This is a guest post written by Andrea B, of Round Rock Real Estate in Austin, TX.
A Study of the Tax Implications of Selling Property
Selling your home or investment property can be an exciting experience, and there are plenty of numbers to keep in mind. From principal and interest payments to closing costs and moving expenses, the effect that selling your current home (and purchasing a new home) can have on your budget can be enough to make your head spin, but it’s also important to keep the tax requirements of making a sale in mind. In typical tax code fashion, the tax implications of selling your home can be difficult to comprehend, especially if you’ve never sold a home before, so it’s always a good idea to consult with real estate and tax professionals before listing your property. While there are plenty of ways to go about selling a piece of property, it is important to study all of your options before putting your home or property on the market. By following specific tax guidelines, you could be in line for some major savings when the time comes to file your annual return.
If the property you’re looking to sell has been your primary residence for at least two of the previous five years, federal tax law allows for a tax exclusion on the capital gains from the sale in many cases.
According to Fox Business, you are allowed to shelter up to $250,000 of profit if you’re single (or up to $500,000 if you’re married) when selling your primary residence. If you’ve lived in your home for at least two years and haven’t gone through the sale of another primary residence within the past two years in which you excluded gains, you can, most likely, exclude your capital gains from your annual tax return completely. If you have gains above the exclusion levels, the excess gains are subject to taxation, but any losses on the sale are not deductible. Be sure to consult with your tax professional in order to minimize taxable gains on the sale of your property.
Though you may able to exclude the sale of your primary residence, additional capital gains exceeding the exclusion level are still subject to taxation. Make sure you include every possible cost from the purchase of your home to minimize reported gains.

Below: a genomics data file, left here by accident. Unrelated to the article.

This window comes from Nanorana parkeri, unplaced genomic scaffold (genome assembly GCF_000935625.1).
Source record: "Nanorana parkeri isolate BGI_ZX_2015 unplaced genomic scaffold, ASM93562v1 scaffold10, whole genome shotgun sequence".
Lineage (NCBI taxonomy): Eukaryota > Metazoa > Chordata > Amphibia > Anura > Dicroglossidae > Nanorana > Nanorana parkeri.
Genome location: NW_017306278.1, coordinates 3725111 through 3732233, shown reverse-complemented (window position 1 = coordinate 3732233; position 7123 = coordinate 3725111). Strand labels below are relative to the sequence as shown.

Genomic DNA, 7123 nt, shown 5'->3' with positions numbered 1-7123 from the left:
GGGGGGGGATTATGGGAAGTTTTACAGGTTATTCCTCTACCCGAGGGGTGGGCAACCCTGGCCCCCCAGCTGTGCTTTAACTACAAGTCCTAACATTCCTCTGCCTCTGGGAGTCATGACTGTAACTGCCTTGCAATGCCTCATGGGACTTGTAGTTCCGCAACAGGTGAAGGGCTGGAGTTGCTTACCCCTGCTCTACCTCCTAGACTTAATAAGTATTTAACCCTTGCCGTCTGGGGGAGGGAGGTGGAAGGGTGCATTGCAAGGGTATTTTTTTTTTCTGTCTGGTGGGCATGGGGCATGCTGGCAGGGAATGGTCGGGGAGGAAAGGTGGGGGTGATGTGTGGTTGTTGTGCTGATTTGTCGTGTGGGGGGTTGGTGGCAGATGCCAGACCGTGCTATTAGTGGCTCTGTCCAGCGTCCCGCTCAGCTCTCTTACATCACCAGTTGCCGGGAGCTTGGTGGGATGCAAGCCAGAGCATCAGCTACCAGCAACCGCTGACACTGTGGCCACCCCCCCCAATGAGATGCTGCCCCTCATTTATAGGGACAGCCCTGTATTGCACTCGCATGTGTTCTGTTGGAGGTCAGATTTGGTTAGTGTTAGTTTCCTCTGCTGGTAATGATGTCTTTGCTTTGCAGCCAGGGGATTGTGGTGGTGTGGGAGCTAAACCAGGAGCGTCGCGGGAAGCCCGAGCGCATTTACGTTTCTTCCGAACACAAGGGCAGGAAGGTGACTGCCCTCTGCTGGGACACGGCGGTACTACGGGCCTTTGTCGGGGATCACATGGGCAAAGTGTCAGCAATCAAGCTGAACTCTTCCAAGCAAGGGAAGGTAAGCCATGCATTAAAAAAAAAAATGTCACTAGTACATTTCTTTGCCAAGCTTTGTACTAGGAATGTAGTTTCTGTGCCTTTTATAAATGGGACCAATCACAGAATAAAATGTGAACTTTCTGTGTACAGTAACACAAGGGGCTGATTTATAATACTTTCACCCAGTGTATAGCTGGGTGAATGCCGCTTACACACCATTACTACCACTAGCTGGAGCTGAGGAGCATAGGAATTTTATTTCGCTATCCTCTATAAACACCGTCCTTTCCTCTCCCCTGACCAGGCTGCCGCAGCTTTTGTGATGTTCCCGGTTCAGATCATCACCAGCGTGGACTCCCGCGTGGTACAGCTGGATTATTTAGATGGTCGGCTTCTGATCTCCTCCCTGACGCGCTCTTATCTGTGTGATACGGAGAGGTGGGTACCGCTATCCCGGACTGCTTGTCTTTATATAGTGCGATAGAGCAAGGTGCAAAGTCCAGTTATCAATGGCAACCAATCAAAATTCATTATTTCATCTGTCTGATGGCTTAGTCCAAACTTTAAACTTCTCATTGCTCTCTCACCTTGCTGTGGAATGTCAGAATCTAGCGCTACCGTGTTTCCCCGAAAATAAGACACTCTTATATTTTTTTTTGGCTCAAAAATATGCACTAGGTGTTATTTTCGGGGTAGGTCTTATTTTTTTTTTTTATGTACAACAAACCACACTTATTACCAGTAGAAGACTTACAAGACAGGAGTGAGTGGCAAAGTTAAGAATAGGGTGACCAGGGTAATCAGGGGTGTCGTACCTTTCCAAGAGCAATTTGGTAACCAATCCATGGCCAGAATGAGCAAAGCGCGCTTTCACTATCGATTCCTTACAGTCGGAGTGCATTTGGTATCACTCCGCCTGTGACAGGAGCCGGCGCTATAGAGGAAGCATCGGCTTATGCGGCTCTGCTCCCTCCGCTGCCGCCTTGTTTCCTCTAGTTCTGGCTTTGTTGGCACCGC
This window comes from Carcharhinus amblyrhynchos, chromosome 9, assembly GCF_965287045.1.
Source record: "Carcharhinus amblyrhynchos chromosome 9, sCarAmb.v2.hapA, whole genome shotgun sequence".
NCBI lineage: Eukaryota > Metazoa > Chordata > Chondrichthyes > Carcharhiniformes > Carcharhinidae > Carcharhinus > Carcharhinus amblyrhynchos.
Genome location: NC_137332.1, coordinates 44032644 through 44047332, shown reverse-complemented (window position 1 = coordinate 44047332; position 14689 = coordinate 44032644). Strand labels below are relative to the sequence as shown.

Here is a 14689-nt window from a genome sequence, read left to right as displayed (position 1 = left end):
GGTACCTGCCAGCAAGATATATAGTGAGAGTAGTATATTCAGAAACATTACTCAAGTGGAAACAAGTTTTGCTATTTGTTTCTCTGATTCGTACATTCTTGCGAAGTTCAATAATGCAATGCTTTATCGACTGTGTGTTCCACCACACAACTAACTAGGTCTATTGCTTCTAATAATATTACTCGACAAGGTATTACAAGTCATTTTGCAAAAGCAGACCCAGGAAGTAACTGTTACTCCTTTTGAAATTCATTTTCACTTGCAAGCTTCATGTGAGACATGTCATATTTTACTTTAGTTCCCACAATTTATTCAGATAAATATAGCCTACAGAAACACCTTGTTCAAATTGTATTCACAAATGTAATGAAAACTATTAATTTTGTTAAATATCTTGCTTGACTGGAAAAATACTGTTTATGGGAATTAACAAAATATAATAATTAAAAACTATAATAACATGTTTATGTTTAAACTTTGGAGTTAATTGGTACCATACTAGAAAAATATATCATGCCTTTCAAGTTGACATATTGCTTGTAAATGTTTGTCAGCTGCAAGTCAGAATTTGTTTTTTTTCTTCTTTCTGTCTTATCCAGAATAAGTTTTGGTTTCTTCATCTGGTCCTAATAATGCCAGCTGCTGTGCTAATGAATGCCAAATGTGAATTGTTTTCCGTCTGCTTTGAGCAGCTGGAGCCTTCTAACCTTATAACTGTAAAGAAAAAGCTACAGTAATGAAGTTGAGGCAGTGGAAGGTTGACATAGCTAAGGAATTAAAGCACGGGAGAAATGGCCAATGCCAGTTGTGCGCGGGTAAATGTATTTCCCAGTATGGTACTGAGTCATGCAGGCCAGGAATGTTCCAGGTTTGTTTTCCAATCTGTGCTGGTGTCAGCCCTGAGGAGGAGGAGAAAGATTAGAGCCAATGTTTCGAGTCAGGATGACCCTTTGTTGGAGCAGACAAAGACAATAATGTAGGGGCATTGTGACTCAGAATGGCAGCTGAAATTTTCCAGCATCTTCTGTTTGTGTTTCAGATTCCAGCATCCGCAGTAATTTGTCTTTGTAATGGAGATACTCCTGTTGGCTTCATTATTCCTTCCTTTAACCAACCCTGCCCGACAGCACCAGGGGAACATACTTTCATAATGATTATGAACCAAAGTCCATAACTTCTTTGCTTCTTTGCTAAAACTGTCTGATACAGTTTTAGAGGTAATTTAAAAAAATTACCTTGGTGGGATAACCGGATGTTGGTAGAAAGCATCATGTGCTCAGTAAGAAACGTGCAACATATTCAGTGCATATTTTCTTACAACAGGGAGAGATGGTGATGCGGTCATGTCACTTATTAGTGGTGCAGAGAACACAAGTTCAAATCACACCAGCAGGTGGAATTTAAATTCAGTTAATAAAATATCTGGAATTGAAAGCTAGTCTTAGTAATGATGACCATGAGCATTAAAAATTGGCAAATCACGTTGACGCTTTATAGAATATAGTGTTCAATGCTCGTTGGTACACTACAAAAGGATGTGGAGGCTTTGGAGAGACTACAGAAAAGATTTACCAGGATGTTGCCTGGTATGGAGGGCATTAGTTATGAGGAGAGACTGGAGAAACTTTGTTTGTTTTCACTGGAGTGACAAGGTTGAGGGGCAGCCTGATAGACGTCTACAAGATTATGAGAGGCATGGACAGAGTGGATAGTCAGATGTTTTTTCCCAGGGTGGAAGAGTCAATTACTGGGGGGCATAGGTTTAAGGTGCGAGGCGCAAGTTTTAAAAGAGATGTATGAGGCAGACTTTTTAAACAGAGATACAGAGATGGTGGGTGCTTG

Capital gains that exceed exclusion ceilings need to be reported on form 1040, Schedule D, Capital Gains and Losses, so it is in your best interest to add all available expenses to the original cost of your home in order to minimize reported gains. If you’ve kept great records, the closing costs from the original purchase of your home, as well as from any refinancing or equity line loans you’ve secured, are one source of added costs that can be deducted from your sales gains. Capital improvements to the residence, including a new roof, windows and landscaping, are also applicable expenses. Selling expenses including realtor’s commission, closing costs and other agreed upon costs in the sales contract are also deductible.
Investment properties require more finesse in order to avoid excess taxation. In many cases, efforts to quickly flip property can result in taxation at two levels that can seriously impact your potential profits.
With the growing popularity of flipping real estate, tax laws were molded to keep an eye on short term investors. According to Bankrate, tax rates depend on how long you own a piece of property. While long-term investments are rewarded by federal tax laws, holding assets for less than a year could cost you. If you sell an investment property after holding it for a year or less, you’re likely to face short-term gains, which are taxed at rates as high as 35 percent. In addition, the IRS has been known to recognize multiple real estate transaction in a short period as a business practice instead of an investment strategy. In this case, you’ll have no escape from paying escalated income tax rates.
If an immediate sale isn’t necessary, consider alternative tactics to keep your tax bill minimized. Moving into the investment property for a few years or completing a Section 1031 exchange are worthy of consideration if you’ve got time to wait.
If possible, it’s always a good idea to look at alternative ways to limit your tax burden. Converting an investment property into a primary residence can be accomplished in two years and, potentially, eliminate your tax bill. On the flip side, 1031 exchanges could be a great idea if you plan to continue investing in property following the sale of your current investment. In any case, be sure to consult with your real estate and tax professionals in order to maximize your tax savings.